1. The question in this case is whether section 497 of the Indian Penal Code contravenes articles 14 and 15 of the Constitution.
2. The appellant is being prosecuted for adultery under section 497 of the Indian Penal Code. As soon as the complaint was filed he applied to the High Court of Bombay to determine the constitutional question mentioned above under article 228 of the Constitution. The High Court decided against him but granted him a certificate under articles 132(1) and 134(1)(c).
3. Under section 497 the offence of adultery can only be committed by a man but in the absence of any provision to the contrary the woman would be punishable as an abettor. The last sentence in section 497 prohibits this. It runs -
'In such case the wife shall not be punishable as an abettor.' It is said that this offends articles 14 and 15.
4. The portion of article 15 on which the appellant relies is this :
'The State shall not discriminate against any citizen on grounds of of....... sex.'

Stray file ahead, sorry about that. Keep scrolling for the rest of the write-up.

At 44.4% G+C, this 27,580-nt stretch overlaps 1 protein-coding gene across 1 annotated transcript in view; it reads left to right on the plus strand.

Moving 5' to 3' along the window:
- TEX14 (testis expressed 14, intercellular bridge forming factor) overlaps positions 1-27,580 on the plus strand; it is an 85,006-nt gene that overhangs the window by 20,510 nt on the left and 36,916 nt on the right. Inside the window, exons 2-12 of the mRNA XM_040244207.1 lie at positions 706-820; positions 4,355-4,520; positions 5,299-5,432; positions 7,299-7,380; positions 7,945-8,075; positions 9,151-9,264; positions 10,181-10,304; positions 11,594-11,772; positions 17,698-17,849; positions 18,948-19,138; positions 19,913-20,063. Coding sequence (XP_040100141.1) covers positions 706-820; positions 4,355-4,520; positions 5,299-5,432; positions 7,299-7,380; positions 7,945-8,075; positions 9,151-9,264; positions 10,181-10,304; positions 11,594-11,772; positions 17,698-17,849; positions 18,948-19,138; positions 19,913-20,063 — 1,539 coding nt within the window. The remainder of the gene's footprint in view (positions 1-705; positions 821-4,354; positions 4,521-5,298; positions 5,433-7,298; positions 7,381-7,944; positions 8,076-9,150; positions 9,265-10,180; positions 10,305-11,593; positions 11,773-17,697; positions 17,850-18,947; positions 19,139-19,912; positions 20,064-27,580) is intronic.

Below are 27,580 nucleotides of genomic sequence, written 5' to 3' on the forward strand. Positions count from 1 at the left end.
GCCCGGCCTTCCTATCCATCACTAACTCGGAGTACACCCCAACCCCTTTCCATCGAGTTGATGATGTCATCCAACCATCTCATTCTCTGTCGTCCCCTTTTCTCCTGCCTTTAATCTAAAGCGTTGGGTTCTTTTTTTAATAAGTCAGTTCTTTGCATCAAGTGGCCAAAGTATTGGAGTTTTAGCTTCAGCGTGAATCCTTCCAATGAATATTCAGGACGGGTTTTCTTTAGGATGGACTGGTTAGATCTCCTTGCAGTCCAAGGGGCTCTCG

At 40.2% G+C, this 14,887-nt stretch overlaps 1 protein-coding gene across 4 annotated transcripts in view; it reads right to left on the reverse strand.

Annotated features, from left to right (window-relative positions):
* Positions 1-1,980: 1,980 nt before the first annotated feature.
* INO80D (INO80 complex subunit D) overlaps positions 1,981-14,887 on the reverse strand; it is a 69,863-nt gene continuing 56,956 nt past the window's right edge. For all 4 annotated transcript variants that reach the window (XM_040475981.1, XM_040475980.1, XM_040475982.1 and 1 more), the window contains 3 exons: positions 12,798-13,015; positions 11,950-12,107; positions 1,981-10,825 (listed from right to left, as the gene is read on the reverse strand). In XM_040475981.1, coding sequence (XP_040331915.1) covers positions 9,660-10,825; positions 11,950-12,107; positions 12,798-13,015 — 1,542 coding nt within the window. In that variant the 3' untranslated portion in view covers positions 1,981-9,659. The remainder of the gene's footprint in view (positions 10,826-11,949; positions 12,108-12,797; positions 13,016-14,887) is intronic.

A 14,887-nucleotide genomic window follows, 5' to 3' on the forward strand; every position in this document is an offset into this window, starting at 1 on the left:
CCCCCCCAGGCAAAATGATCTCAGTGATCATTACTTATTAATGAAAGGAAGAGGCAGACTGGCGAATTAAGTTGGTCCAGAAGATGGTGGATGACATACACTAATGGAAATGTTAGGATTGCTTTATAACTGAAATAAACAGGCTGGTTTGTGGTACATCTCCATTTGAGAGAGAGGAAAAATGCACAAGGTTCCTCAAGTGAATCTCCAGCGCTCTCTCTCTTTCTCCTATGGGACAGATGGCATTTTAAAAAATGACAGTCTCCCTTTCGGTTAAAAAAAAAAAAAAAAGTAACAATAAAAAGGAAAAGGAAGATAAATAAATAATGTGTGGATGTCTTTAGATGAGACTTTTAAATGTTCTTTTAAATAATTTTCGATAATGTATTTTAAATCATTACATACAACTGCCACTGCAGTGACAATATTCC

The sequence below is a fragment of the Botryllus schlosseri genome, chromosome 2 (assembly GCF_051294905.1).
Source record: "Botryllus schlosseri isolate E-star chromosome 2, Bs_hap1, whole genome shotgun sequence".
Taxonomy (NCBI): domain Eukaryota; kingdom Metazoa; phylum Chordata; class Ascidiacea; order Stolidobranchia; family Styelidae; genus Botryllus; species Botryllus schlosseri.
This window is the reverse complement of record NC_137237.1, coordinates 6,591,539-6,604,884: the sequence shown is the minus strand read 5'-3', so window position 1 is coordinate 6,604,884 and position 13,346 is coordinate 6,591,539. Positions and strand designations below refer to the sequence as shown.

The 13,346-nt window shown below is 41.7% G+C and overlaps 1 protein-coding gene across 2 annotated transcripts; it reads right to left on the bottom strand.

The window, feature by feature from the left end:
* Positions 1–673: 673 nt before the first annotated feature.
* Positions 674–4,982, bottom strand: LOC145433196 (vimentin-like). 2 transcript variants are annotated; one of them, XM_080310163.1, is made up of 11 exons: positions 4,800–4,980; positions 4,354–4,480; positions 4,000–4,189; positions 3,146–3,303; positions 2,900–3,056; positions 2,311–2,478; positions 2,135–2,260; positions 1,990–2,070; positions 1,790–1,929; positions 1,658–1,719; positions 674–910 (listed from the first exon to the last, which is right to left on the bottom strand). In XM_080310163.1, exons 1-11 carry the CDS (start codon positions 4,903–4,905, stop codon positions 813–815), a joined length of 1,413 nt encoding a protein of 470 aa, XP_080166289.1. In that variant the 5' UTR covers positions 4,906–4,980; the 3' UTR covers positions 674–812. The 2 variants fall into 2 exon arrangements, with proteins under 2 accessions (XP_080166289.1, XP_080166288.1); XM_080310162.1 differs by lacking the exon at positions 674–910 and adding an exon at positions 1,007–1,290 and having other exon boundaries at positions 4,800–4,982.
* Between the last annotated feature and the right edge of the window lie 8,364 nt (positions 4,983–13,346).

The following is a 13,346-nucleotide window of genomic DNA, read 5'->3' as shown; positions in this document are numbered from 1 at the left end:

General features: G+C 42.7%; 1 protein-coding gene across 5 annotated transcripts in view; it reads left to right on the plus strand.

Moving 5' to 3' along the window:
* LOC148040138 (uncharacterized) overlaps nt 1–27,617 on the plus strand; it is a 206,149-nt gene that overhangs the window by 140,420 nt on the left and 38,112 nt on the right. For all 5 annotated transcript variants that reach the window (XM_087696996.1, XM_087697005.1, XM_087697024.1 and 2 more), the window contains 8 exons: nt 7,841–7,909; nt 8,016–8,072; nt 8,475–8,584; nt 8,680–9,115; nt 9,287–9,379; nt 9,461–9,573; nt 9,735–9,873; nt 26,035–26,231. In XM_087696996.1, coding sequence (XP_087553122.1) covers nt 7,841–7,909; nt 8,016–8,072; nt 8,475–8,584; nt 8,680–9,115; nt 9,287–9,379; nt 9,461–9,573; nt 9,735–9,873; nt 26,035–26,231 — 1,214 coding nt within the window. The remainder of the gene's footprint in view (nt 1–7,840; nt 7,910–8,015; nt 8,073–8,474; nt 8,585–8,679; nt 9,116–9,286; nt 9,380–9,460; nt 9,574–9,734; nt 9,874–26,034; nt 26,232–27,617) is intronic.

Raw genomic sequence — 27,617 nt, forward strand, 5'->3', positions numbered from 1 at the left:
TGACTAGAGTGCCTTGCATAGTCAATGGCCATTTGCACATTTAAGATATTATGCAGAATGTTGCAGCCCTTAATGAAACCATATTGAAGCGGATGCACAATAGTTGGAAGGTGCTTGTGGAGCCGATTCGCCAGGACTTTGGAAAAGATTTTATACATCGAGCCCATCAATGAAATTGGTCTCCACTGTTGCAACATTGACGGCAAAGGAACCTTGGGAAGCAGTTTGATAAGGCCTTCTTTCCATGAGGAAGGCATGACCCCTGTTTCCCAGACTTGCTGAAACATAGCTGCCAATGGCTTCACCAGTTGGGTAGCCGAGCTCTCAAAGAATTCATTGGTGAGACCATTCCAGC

5. But what he overlooks is that is subject to clause (3) which runs -
'Nothing in this article shall prevent the State from making any special provision for women......'
6. The provision complained of is a special provision and it is made for women, therefore it is saved by clause (3).
7. It was argued that clause (3) should be confined to provisions which are beneficial to women and cannot be used to give them a licence to commit and abet crimes. We are unable to read any such restriction into the clause; nor are we able to agree that a provision which prohibits punishment is tantamount to a licence to commit the offence of which punishment has been prohibited.
8. Article 14 is general and must be read with the other provisions which set out the ambit of fundamental rights. Sex is a sound classification and although there can be no discrimination in general on that ground, the Constitution itself provides for special provisions in the case of women and children. The two articles read together validate the impugned clause in section 497 of the Indian Penal Code.
9. The appellant is not a citizen of India. It was argued that he could not invoke articles 14 and 15 for that reason. The High Court held otherwise. It is not necessary for us to decide this question in view of our decision on the other issue.
10. The appeal is dismissed.
11. Appeal dismissed.
12. Agent for respondent No. 1 : R. H. Dhebar.